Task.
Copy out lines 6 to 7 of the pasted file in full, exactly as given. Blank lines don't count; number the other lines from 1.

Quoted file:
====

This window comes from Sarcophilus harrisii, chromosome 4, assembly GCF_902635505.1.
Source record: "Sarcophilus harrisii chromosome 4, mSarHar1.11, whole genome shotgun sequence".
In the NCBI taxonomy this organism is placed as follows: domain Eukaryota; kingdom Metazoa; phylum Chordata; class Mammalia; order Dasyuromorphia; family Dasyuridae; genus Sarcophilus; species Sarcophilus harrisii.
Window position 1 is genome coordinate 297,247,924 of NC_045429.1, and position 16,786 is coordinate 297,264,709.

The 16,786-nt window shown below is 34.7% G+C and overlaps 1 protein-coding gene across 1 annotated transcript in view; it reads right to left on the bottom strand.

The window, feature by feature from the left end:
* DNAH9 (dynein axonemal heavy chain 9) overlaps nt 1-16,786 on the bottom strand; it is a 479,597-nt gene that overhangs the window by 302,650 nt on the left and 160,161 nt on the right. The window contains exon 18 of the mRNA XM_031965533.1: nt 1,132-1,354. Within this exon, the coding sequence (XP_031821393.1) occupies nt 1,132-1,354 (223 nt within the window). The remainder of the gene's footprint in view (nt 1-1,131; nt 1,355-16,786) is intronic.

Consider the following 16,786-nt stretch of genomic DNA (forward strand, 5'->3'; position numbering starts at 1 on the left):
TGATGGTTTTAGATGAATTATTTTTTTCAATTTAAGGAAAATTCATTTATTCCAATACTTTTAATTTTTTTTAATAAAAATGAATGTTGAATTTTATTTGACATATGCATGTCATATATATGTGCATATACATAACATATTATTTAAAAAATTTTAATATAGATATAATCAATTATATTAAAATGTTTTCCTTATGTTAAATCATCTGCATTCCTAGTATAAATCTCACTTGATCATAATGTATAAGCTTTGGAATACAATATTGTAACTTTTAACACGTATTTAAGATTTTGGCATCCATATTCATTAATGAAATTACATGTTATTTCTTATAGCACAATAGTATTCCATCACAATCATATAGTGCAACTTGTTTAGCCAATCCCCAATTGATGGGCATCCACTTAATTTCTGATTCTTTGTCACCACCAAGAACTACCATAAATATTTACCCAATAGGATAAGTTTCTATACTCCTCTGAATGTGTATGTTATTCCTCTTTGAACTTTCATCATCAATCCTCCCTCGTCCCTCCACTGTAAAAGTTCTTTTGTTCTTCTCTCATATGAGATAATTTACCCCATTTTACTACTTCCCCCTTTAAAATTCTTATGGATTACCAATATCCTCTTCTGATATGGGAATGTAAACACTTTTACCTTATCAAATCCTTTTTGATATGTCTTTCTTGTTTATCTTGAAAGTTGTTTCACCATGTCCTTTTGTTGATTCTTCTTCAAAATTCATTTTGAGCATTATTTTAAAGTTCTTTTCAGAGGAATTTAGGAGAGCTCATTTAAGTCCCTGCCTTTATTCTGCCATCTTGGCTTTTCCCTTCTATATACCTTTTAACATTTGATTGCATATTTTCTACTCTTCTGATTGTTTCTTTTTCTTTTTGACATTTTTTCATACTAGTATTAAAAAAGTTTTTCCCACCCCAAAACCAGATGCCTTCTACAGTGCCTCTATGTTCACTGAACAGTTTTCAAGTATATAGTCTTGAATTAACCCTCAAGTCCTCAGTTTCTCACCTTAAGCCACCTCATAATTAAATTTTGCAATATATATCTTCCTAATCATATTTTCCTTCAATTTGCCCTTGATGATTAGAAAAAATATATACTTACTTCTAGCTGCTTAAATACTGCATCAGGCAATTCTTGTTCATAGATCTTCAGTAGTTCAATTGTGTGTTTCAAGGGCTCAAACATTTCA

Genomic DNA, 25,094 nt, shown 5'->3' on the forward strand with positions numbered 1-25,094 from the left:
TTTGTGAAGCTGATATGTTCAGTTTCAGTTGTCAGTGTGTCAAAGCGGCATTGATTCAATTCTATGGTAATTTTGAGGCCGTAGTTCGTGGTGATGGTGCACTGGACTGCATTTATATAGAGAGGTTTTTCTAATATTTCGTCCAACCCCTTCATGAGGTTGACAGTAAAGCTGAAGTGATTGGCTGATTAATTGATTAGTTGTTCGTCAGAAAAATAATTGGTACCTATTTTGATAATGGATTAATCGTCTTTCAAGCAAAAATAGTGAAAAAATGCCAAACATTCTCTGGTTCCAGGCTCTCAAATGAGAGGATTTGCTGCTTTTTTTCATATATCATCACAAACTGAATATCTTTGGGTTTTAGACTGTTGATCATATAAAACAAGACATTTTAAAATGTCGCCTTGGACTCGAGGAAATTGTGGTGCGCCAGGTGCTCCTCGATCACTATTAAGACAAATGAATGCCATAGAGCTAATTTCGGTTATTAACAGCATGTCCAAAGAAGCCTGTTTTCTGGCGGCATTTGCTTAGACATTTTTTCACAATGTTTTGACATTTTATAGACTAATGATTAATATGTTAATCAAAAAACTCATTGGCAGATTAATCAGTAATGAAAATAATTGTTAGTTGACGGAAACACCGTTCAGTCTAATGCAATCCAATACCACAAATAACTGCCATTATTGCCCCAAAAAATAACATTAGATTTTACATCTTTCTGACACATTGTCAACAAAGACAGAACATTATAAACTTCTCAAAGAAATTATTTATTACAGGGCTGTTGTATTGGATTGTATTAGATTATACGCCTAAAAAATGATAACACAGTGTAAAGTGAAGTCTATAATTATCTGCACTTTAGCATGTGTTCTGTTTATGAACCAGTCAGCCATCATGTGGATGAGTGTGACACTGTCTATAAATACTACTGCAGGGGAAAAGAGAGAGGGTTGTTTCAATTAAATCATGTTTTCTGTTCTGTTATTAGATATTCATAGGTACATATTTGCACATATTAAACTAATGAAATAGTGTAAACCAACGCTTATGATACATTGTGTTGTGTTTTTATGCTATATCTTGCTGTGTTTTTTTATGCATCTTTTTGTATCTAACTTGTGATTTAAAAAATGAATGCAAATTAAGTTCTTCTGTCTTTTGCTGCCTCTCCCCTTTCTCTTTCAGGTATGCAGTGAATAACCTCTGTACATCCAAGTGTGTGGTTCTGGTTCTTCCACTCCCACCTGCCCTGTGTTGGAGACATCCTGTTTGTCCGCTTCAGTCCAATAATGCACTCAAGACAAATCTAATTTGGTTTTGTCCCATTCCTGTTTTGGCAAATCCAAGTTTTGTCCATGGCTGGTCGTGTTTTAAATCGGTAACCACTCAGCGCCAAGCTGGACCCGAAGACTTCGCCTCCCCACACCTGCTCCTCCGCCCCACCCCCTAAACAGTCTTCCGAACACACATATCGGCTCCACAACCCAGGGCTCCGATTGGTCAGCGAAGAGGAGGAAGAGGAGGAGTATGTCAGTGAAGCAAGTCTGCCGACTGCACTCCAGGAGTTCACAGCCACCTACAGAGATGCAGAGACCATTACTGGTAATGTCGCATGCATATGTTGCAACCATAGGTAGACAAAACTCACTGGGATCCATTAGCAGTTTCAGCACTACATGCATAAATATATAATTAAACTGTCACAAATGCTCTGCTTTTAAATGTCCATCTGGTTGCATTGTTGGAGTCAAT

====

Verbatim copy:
The window, feature by feature from the left end:
* DNAH9 (dynein axonemal heavy chain 9) overlaps nt 1-16,786 on the bottom strand; it is a 479,597-nt gene that overhangs the window by 302,650 nt on the left and 160,161 nt on the right. The window contains exon 18 of the mRNA XM_031965533.1: nt 1,132-1,354. Within this exon, the coding sequence (XP_031821393.1) occupies nt 1,132-1,354 (223 nt within the window). The remainder of the gene's footprint in view (nt 1-1,131; nt 1,355-16,786) is intronic.